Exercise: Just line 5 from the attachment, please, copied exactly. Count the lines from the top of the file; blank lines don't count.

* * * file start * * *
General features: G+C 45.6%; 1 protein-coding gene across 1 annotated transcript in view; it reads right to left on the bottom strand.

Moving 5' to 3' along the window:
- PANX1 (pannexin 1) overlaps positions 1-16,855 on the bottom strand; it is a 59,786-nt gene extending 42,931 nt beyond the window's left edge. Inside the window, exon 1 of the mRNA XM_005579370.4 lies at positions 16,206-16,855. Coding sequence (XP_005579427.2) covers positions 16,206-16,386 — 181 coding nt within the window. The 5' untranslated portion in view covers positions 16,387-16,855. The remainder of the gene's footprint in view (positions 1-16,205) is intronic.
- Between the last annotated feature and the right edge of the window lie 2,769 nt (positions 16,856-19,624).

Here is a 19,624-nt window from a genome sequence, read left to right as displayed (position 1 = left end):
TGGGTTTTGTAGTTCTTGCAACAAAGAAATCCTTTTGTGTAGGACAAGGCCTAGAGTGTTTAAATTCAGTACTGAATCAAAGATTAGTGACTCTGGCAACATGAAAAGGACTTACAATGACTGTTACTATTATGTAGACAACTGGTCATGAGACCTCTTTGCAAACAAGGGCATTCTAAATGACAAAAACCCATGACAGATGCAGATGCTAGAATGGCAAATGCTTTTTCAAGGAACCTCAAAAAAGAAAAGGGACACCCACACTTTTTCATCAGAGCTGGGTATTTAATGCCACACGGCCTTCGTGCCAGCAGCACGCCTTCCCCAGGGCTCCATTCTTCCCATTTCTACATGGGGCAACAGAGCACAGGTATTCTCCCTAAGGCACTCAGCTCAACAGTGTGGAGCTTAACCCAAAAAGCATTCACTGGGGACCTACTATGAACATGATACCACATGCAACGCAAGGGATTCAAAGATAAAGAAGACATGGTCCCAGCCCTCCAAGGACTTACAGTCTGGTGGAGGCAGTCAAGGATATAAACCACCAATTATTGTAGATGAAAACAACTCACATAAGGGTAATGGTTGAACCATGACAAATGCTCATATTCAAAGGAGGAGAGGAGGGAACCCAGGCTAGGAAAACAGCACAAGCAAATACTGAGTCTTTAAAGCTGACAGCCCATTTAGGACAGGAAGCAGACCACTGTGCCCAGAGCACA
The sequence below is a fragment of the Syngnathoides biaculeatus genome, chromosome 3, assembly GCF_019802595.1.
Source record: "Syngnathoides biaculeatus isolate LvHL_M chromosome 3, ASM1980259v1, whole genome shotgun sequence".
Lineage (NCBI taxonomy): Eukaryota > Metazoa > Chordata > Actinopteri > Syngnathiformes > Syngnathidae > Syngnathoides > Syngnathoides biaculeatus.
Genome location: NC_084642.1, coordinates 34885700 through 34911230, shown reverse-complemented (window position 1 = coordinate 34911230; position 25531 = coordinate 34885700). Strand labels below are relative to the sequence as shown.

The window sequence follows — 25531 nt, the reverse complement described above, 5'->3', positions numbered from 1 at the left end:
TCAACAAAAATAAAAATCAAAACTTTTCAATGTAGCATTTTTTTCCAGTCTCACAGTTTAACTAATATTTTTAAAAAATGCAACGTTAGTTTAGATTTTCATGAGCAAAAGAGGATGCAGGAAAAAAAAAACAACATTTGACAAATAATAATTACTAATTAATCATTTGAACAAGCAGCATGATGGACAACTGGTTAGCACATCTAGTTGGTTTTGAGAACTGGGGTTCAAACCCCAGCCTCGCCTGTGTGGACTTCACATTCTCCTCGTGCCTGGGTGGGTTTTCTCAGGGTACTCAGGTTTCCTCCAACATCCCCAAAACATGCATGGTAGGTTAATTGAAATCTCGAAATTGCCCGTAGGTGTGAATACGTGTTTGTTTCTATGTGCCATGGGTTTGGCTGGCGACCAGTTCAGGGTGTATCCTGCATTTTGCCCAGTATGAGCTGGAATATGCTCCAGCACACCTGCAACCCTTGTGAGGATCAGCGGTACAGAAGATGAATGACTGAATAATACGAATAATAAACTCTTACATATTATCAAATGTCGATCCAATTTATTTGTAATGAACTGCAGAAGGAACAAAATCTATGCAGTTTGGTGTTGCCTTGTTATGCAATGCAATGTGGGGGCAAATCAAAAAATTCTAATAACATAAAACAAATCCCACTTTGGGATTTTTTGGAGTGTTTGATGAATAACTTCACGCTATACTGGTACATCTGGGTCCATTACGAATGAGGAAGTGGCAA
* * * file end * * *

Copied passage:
Here is a 19,624-nt window from a genome sequence, read left to right as displayed (position 1 = left end):